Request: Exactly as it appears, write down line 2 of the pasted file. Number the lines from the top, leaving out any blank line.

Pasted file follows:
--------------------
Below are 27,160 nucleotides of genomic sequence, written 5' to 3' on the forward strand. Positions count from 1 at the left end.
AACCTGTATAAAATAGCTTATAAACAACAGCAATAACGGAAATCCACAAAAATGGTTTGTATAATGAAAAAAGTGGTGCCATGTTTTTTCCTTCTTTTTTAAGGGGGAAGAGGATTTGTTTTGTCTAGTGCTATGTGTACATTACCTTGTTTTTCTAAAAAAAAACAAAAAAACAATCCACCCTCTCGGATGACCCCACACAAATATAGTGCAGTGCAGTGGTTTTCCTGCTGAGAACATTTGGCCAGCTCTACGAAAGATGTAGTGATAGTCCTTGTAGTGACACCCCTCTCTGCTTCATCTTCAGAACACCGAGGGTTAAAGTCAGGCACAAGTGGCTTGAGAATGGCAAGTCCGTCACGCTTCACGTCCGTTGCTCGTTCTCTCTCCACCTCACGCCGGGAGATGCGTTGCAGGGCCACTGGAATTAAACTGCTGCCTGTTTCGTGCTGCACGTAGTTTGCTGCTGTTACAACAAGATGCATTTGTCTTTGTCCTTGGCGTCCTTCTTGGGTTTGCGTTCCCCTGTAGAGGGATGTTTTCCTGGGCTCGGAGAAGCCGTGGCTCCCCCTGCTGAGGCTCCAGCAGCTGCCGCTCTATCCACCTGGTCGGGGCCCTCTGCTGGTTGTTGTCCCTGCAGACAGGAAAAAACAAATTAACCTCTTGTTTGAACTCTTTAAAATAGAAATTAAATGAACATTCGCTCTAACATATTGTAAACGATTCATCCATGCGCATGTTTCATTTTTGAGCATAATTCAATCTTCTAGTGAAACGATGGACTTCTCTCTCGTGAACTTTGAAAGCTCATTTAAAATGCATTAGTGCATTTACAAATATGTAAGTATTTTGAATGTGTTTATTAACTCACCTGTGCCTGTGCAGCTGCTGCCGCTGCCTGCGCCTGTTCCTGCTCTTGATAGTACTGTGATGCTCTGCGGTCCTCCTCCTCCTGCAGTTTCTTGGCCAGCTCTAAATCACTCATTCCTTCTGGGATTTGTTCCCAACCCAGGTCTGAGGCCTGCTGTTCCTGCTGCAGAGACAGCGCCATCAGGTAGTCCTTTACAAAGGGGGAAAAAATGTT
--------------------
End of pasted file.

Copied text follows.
AACCTGTATAAAATAGCTTATAAACAACAGCAATAACGGAAATCCACAAAAATGGTTTGTATAATGAAAAAAGTGGTGCCATGTTTTTTCCTTCTTTTTTAAGGGGGAAGAGGATTTGTTTTGTCTAGTGCTATGTGTACATTACCTTGTTTTTCTAAAAAAAAACAAAAAAACAATCCACCCTCTCGGATGACCCCACACAAATATAGTGCAGTGCAGTGGTTTTCCTGCTGAGAACATTTGGCCAGCTCTACGAAAGATGTAGTGATAGTCCTTGTAGTGACACCCCTCTCTGCTTCATCTTCAGAACACCGAGGGTTAAAGTCAGGCACAAGTGGCTTGAGAATGGCAAGTCCGTCACGCTTCACGTCCGTTGCTCGTTCTCTCTCCACCTCACGCCGGGAGATGCGTTGCAGGGCCACTGGAATTAAACTGCTGCCTGTTTCGTGCTGCACGTAGTTTGCTGCTGTTACAACAAGATGCATTTGTCTTTGTCCTTGGCGTCCTTCTTGGGTTTGCGTTCCCCTGTAGAGGGATGTTTTCCTGGGCTCGGAGAAGCCGTGGCTCCCCCTGCTGAGGCTCCAGCAGCTGCCGCTCTATCCACCTGGTCGGGGCCCTCTGCTGGTTGTTGTCCCTGCAGACAGGAAAAAACAAATTAACCTCTTGTTTGAACTCTTTAAAATAGAAATTAAATGAACATTCGCTCTAACATATTGTAAACGATTCATCCATGCGCATGTTTCATTTTTGAGCATAATTCAATCTTCTAGTGAAACGATGGACTTCTCTCTCGTGAACTTTGAAAGCTCATTTAAAATGCATTAGTGCATTTACAAATATGTAAGTATTTTGAATGTGTTTATTAACTCACCTGTGCCTGTGCAGCTGCTGCCGCTGCCTGCGCCTGTTCCTGCTCTTGATAGTACTGTGATGCTCTGCGGTCCTCCTCCTCCTGCAGTTTCTTGGCCAGCTCTAAATCACTCATTCCTTCTGGGATTTGTTCCCAACCCAGGTCTGAGGCCTGCTGTTCCTGCTGCAGAGACAGCGCCATCAGGTAGTCCTTTACAAAGGGGGAAAAAATGTT